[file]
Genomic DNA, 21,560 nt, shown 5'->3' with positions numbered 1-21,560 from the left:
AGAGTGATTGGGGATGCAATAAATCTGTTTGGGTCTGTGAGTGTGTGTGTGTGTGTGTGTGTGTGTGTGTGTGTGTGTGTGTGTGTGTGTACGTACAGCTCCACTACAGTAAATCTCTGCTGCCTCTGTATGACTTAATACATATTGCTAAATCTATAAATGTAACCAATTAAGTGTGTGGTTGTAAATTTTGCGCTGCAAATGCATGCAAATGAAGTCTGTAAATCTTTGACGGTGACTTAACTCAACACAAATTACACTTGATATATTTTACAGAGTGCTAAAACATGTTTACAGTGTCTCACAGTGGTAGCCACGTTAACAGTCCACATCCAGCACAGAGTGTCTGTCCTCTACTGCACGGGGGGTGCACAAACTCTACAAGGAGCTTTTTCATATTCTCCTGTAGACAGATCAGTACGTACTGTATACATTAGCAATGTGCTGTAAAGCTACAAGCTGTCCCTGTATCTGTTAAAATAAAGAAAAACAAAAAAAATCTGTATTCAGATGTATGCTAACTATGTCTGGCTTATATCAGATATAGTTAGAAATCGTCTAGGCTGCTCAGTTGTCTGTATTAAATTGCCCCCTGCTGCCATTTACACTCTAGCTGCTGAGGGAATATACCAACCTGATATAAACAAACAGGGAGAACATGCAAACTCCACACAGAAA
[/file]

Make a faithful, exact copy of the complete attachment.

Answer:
Genomic DNA, 21,560 nt, shown 5'->3' with positions numbered 1-21,560 from the left:
AGAGTGATTGGGGATGCAATAAATCTGTTTGGGTCTGTGAGTGTGTGTGTGTGTGTGTGTGTGTGTGTGTGTGTGTGTGTGTGTGTGTGTACGTACAGCTCCACTACAGTAAATCTCTGCTGCCTCTGTATGACTTAATACATATTGCTAAATCTATAAATGTAACCAATTAAGTGTGTGGTTGTAAATTTTGCGCTGCAAATGCATGCAAATGAAGTCTGTAAATCTTTGACGGTGACTTAACTCAACACAAATTACACTTGATATATTTTACAGAGTGCTAAAACATGTTTACAGTGTCTCACAGTGGTAGCCACGTTAACAGTCCACATCCAGCACAGAGTGTCTGTCCTCTACTGCACGGGGGGTGCACAAACTCTACAAGGAGCTTTTTCATATTCTCCTGTAGACAGATCAGTACGTACTGTATACATTAGCAATGTGCTGTAAAGCTACAAGCTGTCCCTGTATCTGTTAAAATAAAGAAAAACAAAAAAAATCTGTATTCAGATGTATGCTAACTATGTCTGGCTTATATCAGATATAGTTAGAAATCGTCTAGGCTGCTCAGTTGTCTGTATTAAATTGCCCCCTGCTGCCATTTACACTCTAGCTGCTGAGGGAATATACCAACCTGATATAAACAAACAGGGAGAACATGCAAACTCCACACAGAAA